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Hubert Terrace

A Memory of Bensham

I often wondered who Hubert was. Other road names around were obvious. Bank Street was on a bank; School street had a school at the end of it. But Hubert Terrace? One side of my street was brick and the other was stone; something else I wondered about because all of the streets down from us towards the river were brick. Just this one terrace in stone. I say my street but in fact we lived on the corner of Bank Street and Hubert terrace; for a short while my mother ran the corner shop but her soft heart and unsound business practise of extending credit meant the venture was short lived. In the 1970s I came across a photograph by Graham Smith; one of a series he did using a cut out of his father placed in different locations, this shot was taken from across the road looking up towards our old front door on Bank Street, with a couple of strangers (well to me anyway) on the step. I lived here until I was 11 years old in 1967 and have fond memories of running around the streets and back lanes; ball and bat games like Hot Rice; A new variation of Statues every summer, Hide and Seek; Japs and Commandos, Cowboys and Indians, Elastics, Skipping, Two baller. In my memories we never stopped. Weather was rarely a deterrent and the smog of the early 1960s was a delight to us as kids. We used the ongoing housing clearance on the Windmill Hills as our own personal Adventure Playground including an old anderson shelter next to what we always knew as Half Way House, where children without proper families lived. It sat there in plain view of the playground like a warning of what could happen. Every 5th November we built our bonfire at the junction of the back lane with Hubert Terrace. We did it - the children. Can you imagine that these days? Until the year that the council erected two no vehicle access poles at the entrance to the back lane and our fire melted the plastic bits; and some door numbers on the other side; and scorched a few doors, I guess we got a bit carried away that year. Those posts were a sign of the times in more ways than one. In time we were totally driven off the streets by cars. There were no strangers in our street, grown ups kept a collective eye on us. Mrs Batey, an ancient crone would send us off to buy her halfpenny twist of snuff; Mr Bosser would let us feed the pigeons, show us his barometer and scratch our heights into the wall next to his front door. Some would tell us to play elsewhere.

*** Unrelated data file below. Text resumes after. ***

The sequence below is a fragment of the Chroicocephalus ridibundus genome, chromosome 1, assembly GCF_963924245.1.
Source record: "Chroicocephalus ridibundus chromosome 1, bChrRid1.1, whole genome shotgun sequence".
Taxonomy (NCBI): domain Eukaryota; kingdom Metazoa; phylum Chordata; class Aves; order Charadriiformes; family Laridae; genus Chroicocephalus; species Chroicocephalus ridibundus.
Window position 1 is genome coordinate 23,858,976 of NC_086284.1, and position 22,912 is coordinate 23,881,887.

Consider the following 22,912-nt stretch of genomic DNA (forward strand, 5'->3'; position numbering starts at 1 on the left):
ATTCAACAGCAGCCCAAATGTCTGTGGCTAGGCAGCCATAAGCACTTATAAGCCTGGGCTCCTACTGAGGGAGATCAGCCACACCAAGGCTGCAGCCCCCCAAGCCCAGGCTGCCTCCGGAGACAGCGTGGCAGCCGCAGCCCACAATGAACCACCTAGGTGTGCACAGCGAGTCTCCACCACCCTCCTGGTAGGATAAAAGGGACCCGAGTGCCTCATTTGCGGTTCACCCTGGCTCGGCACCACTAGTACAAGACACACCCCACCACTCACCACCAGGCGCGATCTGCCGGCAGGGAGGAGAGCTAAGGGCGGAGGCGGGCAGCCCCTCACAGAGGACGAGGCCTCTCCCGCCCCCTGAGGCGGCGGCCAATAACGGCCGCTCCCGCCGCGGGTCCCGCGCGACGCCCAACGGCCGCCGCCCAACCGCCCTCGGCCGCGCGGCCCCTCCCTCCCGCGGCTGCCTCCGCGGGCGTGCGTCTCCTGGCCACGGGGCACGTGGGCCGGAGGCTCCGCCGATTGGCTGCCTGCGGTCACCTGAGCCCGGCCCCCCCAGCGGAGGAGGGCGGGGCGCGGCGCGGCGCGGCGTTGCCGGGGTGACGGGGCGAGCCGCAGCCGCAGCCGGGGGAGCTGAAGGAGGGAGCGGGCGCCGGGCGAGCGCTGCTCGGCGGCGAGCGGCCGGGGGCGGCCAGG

Bank Street ran straight down the south bank of the Tyne to the Redheugh Bridge complete with old toll booths. At the end of the day crowds of men who worked in factories in Newcastle would swarm up the hill, haversacks on backs and caps on heads. Friday was best. Payday. Dad would always bring us some sweets on a friday.
I have two very vivid memories of Bank Street, one real and one imagined. The first is of a fire in a church or church hall further down the bank. I was a toddler, wrapped in a blanket and carried by mum to join the whole neighbourhood in witnessing what was a spectacular visual event; skeletal timbers of the roof against the sky and the flames whipped by the prevailing wind that blows up the valley and all the faces of people watching huddled. The destruction was total. My second comes from a nightmare I suspect from the winter of 1963 when we had blanket snow for ages. Our steep back lane became a sledge run, at the bottom we would shoot out into Hubert terrace into a big bank of snow that had we built to bring us to a halt before smashing into the wall opposite. Perhaps it was the feverish excitement of it all. We were fearless and competitive. Speed freaks. But the sledge run began to invade my sleep and in my nightmare the snow bank bounced me around and sent me shooting to the end of the street and out onto Bank Street where I hurtled at ever increasing speed towards my certain death in the river below. I would wake up as my sledge shot off the land, my heart racing 19 to the dozen. Bank Street was a steep hill and I grew strong legs.
Hubert was parallel with School Street which had its own kids and territory. We didn't mix; to us School Street was only to be visited on a Friday for fish and chips from Robinsons on the corner. I guess there was a lot of us back then and we had no need to look further for playmates, our little gang could be as large as twenty but mostly we were about a dozen, a good size group in which to learn how to fight, make up, get along, communicate and invent imaginative games to play. Our back lane had a jam factory. In summer the doors would be thrown open to allow in the air and you could see the women working making those jelly sweets covered in coconut. I never liked them. But a freebie is a freebie and I always took one when offered.
Despite the obvious poverty, the air pollution and the total lack of trees and green spaces I grew up healthy in body and mind. Those years of roaming my area with my friends; across Windmill Hills to Mulgrave baths, Saturday mornings at the Odeon on the High Street, the terraces, backyards and lanes transformed by imagination into anything we wanted them to be; the freedom, the independence and the responsibility for younger ones, all of these made for a good childhood and upbringing.

A memory shared by Susan Green , on Oct 29th, 2010.

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